Audio Review: The Arrangement by Sarah Dunn

The Arrangement follows the lives of happily married but struggling Owen and Lucy, two New Yorkers who have moved out of the city to small-town Beekman. Here they have become ensconced in the local community – helping out at the school, fundraising, barbecues with friends, and gossip. They have a son, Wyatt, who’s on the autistic spectrum and that means Lucy is always tired and it’s hard to find a caregiver for a bit of respite.

When friends over for dinner, and quite a bit of wine, reveal they are planning an open marriage, Owen and Lucy balk at the thought. Somehow the idea festers and the couple agree to give the concept a trial of six months. Something to nip any wandering thoughts in the bud and make them a stronger, happier couple, right? What could possibly go wrong?

Here’s what I liked about the book:

  • The novel is very funny. It captures all the silliness of modern life – the keeping up with the Joneses, the guilt trips over daft things, the pretensions and fads.
  • The characters of Owen and Lucy are very believable and likeable. Their relationship seems strong. But the result of the ‘arrangement’ is that Owen behaves like a young bloke having a final fling/s while Lucy runs the risk of falling in love with someone else. Well, what do you know?
  • There are some very funny supporting characters: Izzy, Owen’s bat-shit crazy girlfriend who becomes more and more demanding; Sunny Bang, Lucy’s tell-it-like-is Korean friend who finds Lucy a ‘partner’; the billionaire with the trophy wife who forgot to have her sign a pre-nup; the hefty beekeeper who sat on a small dog while on a date – an event which caused him to vanish and change his life entirely.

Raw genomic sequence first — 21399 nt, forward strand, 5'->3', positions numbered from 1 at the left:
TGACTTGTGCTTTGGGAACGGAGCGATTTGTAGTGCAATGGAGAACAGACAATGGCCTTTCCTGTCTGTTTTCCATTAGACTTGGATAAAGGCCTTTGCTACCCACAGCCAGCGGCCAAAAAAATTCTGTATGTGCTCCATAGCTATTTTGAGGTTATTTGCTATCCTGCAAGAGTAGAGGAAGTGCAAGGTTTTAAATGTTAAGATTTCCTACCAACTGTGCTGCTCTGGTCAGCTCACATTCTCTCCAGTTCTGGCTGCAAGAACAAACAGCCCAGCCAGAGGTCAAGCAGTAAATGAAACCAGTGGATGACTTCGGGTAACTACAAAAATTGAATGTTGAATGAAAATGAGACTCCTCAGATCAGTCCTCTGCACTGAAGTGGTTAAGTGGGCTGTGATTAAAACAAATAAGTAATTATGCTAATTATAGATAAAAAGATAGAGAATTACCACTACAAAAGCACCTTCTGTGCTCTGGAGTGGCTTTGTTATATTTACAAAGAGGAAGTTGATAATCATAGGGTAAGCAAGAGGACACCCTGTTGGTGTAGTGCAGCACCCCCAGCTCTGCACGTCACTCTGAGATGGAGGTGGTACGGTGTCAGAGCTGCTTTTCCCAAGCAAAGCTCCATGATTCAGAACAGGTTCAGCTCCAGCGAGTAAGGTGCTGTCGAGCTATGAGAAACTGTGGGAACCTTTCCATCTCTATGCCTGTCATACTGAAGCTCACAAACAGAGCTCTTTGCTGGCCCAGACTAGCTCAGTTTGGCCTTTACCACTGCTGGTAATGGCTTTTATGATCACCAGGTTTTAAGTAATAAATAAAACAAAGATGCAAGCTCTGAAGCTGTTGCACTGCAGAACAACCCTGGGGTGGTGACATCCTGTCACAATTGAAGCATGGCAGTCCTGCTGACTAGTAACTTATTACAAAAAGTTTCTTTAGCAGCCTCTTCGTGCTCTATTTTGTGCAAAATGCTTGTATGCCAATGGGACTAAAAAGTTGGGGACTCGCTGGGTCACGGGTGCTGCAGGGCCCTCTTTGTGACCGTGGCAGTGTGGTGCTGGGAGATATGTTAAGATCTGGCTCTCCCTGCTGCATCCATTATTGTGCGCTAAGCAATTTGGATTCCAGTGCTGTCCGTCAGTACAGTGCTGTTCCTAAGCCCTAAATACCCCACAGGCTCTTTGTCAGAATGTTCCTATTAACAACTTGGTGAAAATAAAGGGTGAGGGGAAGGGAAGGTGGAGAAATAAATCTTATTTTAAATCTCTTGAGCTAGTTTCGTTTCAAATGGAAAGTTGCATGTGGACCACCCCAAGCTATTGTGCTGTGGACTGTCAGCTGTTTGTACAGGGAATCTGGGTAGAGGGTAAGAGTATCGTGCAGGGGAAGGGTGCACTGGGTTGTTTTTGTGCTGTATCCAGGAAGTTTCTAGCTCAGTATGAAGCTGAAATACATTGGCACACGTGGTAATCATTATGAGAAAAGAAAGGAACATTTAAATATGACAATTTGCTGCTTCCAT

• There are some hilarious scenes: such as when Owen is caught depositing Izzy’s used plastic bags at the supermarket recycling bin by a sanctimonious neighbour and has to pretend they are his; a blessing of the animals at church when a dog monsters one of Wyatt’s chickens and the llamas bolt into the churchyard.
  • The natural dialogue and its snappy New York ring.

“I think it’s a huge myth that women can’t have meaningless sex,” said Victoria. “You should see these millennials in my office. All they do is have sex, all the time. The girls, the guys. They’re not worried about getting AIDS or getting pregnant or being called a slut. They’re all vociferously opposed to slut-shaming in any form.”

“Slut-shaming?” Owen asked, rotating the cheese plate and slicing off a hunk of Jasper Hill cheddar.

“Yeah,” said Victoria. “It’s a thing.”

  • The reader Ellen Archer has done an amazing job of giving life to all the characters and making them sound different without sounding ridiculous. Men and women alike. I really loved her Sunny Bang. I am not sure I would have enjoyed the novel nearly so much if it wasn’t for Archer’s performance. I imagine if I read the book in print form, I would be looking at a three-star read, maybe three-and-a-half; as an audio-book, it happily earns an extra star. Another reason to give audiobooks a go.

The Charm of Being Read To

y648 (1)Recently I discovered audiobooks. I had previously discounted them because of time. Someone reading to me out loud means the story will take so much longer. And that’s still true. But then again, what’s the rush?

Our library is running a winter reading challenge for adults called Turn Up the Heat. One of the challenges is to read a book in a format you wouldn’t normally choose, and having read loads of print books, ebooks and even a few graphic novels, I thought I’d bite the bullet and opt for an audiobook. I downloaded a Charles Todd mystery from the library website onto my phone (which was fairly painless using the Libby app) plugged in my earbuds and off I went. Literally.

I went off for a walk, I went off to hang out the washing, I went off to prune the roses, and I went off to clean the kitchen and the bathroom. I accomplished such a lot over the weekend and ‘read’ a book at the same time. This was a revelation. Continue reading “The Charm of Being Read To”